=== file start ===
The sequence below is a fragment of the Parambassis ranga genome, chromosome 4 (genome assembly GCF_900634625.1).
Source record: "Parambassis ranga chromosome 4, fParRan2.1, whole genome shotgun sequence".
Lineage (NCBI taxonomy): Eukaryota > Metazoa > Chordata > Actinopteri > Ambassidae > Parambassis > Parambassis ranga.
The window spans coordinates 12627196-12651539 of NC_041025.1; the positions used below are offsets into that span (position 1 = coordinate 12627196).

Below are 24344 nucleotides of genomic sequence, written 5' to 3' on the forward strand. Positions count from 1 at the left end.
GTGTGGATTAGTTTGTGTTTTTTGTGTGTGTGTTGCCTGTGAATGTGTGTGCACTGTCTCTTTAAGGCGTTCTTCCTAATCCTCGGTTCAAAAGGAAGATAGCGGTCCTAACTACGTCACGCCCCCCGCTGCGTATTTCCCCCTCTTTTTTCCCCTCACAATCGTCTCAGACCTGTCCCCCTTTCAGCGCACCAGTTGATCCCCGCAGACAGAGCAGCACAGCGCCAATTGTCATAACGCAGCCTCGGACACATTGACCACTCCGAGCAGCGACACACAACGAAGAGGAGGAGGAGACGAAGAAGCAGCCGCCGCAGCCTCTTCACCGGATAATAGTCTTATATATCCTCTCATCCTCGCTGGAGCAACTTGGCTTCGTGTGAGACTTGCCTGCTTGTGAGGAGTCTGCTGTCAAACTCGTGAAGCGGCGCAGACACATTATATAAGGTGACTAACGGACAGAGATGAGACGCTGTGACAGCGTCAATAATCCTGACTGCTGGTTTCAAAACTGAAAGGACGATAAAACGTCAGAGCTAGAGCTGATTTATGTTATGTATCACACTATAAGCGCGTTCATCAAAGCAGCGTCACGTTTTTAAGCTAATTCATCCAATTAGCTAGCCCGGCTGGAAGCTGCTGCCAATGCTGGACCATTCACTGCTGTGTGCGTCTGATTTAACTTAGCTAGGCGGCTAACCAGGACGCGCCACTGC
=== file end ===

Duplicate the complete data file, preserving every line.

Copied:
The sequence below is a fragment of the Parambassis ranga genome, chromosome 4 (genome assembly GCF_900634625.1).
Source record: "Parambassis ranga chromosome 4, fParRan2.1, whole genome shotgun sequence".
Lineage (NCBI taxonomy): Eukaryota > Metazoa > Chordata > Actinopteri > Ambassidae > Parambassis > Parambassis ranga.
The window spans coordinates 12627196-12651539 of NC_041025.1; the positions used below are offsets into that span (position 1 = coordinate 12627196).

Below are 24344 nucleotides of genomic sequence, written 5' to 3' on the forward strand. Positions count from 1 at the left end.
GTGTGGATTAGTTTGTGTTTTTTGTGTGTGTGTTGCCTGTGAATGTGTGTGCACTGTCTCTTTAAGGCGTTCTTCCTAATCCTCGGTTCAAAAGGAAGATAGCGGTCCTAACTACGTCACGCCCCCCGCTGCGTATTTCCCCCTCTTTTTTCCCCTCACAATCGTCTCAGACCTGTCCCCCTTTCAGCGCACCAGTTGATCCCCGCAGACAGAGCAGCACAGCGCCAATTGTCATAACGCAGCCTCGGACACATTGACCACTCCGAGCAGCGACACACAACGAAGAGGAGGAGGAGACGAAGAAGCAGCCGCCGCAGCCTCTTCACCGGATAATAGTCTTATATATCCTCTCATCCTCGCTGGAGCAACTTGGCTTCGTGTGAGACTTGCCTGCTTGTGAGGAGTCTGCTGTCAAACTCGTGAAGCGGCGCAGACACATTATATAAGGTGACTAACGGACAGAGATGAGACGCTGTGACAGCGTCAATAATCCTGACTGCTGGTTTCAAAACTGAAAGGACGATAAAACGTCAGAGCTAGAGCTGATTTATGTTATGTATCACACTATAAGCGCGTTCATCAAAGCAGCGTCACGTTTTTAAGCTAATTCATCCAATTAGCTAGCCCGGCTGGAAGCTGCTGCCAATGCTGGACCATTCACTGCTGTGTGCGTCTGATTTAACTTAGCTAGGCGGCTAACCAGGACGCGCCACTGC